I’m at the highest point of the CCG. Which means that I’m in one of the highest points in all of Cuernavaca. From here I can see several of the ravines that give shape to the capital of Morelos, as well as the valley in the background and the roads that lead to Tepoztlán, Temixco, Acapulco or Mexico City. Behind the CCG runs the Sierra del Chichinautzin. Although it is characterized by being a forest of conifers, at this height of Cuernavaca, it is a forest of transition, between the conifers to the north and the dry forest to the south. Here we can see the pines coexisting with acacias, jacarandas and framboyanes.
It is Monday, 8:30 a.m., and Enrique checks if he has everything necessary to work in the laboratory. “The first thing is to water the plants after the weekend,” he tells me. “You have to measure the temperature, the humidity, see that everything is working well.” At least three of the CCG laboratories work with plants and Enrique and his colleagues take care of them all in different greenhouses. “I came to this center more than 30 years ago,” Enrique says, “before doing other jobs, but I was always interested in research. And to be learning new things. I like to work with plants in the greenhouse, and that’s why I’m still here, otherwise I would have retired. ”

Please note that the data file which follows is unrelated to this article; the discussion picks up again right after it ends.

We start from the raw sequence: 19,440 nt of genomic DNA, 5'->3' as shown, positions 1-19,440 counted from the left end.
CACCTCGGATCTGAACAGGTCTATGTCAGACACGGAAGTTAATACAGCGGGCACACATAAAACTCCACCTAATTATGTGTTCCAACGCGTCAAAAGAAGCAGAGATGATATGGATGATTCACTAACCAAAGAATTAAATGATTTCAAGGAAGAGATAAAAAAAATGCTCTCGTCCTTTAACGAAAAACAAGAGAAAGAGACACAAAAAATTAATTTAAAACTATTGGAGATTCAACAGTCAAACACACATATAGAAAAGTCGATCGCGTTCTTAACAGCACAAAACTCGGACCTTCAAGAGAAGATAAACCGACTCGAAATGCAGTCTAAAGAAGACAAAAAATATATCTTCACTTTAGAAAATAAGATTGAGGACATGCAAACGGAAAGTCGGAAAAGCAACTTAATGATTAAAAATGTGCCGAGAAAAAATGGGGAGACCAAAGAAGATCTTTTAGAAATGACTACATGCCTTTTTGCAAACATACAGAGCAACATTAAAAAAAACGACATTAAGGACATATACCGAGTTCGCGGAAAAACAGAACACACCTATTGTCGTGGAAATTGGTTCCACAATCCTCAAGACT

While Enrique irrigates the plants and prepares the material with which he will work the rest of the week, in the same way the rest of the workers, researchers and students begin to arrive at the CCG.
Érika is one of the most recent graduates of the Doctorate Program in Biomedical Sciences (PDCB) of the CCG. On Tuesdays he arrives early for his yoga class, and then goes to his lab. “On Tuesdays we have our laboratory seminar,” Érika explains. Having a seminar a week is a normal practice within the CCG working groups, “although in reality we have several types of seminars,” Erika continues. It may be that someone presents the progress of your project, or if someone went to a conference you have to explain what you learned and what was discussed.” According to Érika, her colleagues are very proactive, and the vast majority participates and contributes during the seminars. “I like to give the seminar when I’m stuck in my projects. I like to present everything I have and finish with a how do you see it? What do you think? It’s a great opportunity, since I have the complete attention of the whole group.”
The Frontiers in Genomics seminars take place on Tuesday afternoons, sometimes in the CCG, and sometimes in the auditorium of our neighboring institute, the Institute of Biotechnology of the UNAM (IBt). “Three communities participate in border seminars: the CCG, the IBt, and the Genomic Sciences Degree (LCG)”, says Dr. Carmen, researcher of the CCG. “They tend to be very interesting because we bring researchers who do frontier science, of very varied topics.” Each semester the calendar of invited researchers is published, which responds to the topics and concerns of the three communities “but we emphasize that the students of the degree have an active and direct participation with the guests” comments Carmen. “Genomics is almost indispensable in biology research, so, regardless of the subject of the guest’s research – be it neurobiology, ecology, or evolution – in the seminary we can always discuss genomics, at the same time we learn of new models or themes.”